As a company that never does anything without data, on this International Women’s Day, we wanted to take the opportunity to revisit some of the numbers around women in scientific industries, data science and the wider STEM fields:
Women in Science and Data: The Numbers
- Only 26% of AI and data professionals globally are women (Source: Reports of the Secretary-General United Nations)
- Less than 30% of scientific and technological researchers are women (Source: UNESCO)
- By the age of 6, girls already consider boys more likely to show brilliance and be more suited to “really, really smart” activities than their own gender (Source: “Gender stereotypes about intellectual ability emerge early and influence children’s interest”. Science, Bian, Lin, et al. 2017
- When there are new STEM opportunities, women gain only 1 while men gain 5 (Source: World Economic Forum, The Future of Jobs, 2016)
- Female students and employees are under-represented in STEM-related fields. Less than a third of female students choose to study higher education courses in subjects like math and engineering. Just 3% of students joining information and communication technology (ICT) courses across the globe are women. That improves slightly to 5% for mathematics and statistics courses. And it increases to 8% for engineering, manufacturing and construction courses (Source: World Economic Forum)
- Women working in STEM fields publish less and often receive less pay (Source: Women and Men in STEM Often at Odds Over Workplace Equity, PEW Research Center)
If you want to dig into the data yourselves, there is a great resource courtesy of UNESCO. The team is developing new indicators about the dynamics that shape women’s decisions to pursue STEM careers – from their educational pathways to the social factors, such as starting a family and workplace environment. The data will then be used as an evidence base to better target policies at the national, regional and global levels through a new project, known as SAGA (STEM and Gender Advancement), financed by the Swedish International Development Cooperation Agency (SIDA).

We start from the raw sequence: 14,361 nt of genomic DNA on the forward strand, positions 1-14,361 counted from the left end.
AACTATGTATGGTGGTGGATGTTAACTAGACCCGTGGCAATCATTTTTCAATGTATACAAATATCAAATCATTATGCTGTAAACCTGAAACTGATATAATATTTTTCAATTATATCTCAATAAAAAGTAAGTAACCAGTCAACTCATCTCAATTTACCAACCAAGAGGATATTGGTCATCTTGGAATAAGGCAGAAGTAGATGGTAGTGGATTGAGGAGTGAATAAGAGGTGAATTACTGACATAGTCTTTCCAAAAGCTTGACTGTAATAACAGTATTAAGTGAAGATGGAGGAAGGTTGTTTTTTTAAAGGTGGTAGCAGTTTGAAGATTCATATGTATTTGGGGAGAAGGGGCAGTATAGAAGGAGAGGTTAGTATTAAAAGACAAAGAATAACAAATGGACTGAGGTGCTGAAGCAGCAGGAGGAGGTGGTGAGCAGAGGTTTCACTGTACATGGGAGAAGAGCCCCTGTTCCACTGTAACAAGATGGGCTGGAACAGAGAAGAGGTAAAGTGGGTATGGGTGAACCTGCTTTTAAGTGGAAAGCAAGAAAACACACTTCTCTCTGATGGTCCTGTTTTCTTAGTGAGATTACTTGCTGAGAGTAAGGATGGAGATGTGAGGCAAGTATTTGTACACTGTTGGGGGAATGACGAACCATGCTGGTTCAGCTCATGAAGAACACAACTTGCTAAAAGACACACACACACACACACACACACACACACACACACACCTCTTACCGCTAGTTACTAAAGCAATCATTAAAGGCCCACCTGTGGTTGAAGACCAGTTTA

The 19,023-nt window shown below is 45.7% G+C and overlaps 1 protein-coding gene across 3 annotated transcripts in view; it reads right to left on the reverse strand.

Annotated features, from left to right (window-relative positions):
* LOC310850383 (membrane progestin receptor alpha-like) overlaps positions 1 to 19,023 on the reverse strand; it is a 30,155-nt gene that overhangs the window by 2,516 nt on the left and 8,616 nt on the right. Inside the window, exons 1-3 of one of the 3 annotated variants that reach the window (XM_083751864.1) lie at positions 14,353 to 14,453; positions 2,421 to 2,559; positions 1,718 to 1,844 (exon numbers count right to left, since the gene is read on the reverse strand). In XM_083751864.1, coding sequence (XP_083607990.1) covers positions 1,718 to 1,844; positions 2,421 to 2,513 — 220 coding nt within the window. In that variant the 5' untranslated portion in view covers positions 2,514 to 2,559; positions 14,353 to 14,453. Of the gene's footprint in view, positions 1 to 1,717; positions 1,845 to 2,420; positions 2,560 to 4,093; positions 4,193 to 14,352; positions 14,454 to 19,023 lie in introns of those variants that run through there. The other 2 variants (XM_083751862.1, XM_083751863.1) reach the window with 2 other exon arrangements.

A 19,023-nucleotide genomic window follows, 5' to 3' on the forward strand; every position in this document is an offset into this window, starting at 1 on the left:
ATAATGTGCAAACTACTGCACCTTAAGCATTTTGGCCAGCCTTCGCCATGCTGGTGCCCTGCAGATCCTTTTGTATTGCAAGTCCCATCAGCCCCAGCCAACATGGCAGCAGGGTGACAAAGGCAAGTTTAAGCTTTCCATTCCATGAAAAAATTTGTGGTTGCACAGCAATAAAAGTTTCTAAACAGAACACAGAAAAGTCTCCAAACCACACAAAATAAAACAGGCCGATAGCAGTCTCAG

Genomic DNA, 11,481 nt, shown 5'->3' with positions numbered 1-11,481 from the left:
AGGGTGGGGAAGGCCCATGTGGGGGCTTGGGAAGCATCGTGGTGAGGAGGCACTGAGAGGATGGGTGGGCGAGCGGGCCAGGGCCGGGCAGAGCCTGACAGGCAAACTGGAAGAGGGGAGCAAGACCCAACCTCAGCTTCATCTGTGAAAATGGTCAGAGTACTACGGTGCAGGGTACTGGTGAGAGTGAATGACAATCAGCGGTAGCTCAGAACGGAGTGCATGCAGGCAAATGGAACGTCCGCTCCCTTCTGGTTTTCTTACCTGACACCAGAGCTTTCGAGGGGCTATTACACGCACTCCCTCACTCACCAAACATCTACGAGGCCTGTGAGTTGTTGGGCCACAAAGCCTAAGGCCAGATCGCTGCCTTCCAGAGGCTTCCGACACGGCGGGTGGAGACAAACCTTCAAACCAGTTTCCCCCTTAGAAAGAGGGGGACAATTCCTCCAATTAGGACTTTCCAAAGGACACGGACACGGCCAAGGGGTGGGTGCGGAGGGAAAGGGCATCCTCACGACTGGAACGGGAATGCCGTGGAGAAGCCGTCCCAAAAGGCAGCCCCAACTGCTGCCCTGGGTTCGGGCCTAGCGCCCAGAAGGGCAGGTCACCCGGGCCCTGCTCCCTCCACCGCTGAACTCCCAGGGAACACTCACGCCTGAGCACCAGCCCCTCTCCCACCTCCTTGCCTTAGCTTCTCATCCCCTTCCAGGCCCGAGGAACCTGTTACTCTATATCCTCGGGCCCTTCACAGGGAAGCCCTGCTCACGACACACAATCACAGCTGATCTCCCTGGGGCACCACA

Bond Girls: Data Scientists
This is a topic very close to our hearts. As a predominantly female team working in both data and life sciences (go Bond Girls!), we are passionate about breaking down every barrier we can to get and retain more women in our field. You can do your bit on a practical level. One simple way is to address bias where you see it. For example, there is a great initiative run by Bobbie Carlton (Innovation Women) that is designed to address bias on panels and speaking opportunities. If you see a panel of speakers who are all male, tweet it using the hashtag #manel. Put yourself forward to speak at conferences (yes you are as qualified as your male peers to be a thought leader!), publish that article. Own your brand!
It is up to each and every one of us to do our bit. Diversity and inclusion is not just a ‘hot topic’. Not addressing it has real-life consequences for people, but also impacts business performance. Don’t just let International Women’s Day be one day a year: make sure that addressing all inequalities is at the heart of all your business decisions. It is something that we are committing to. Join us.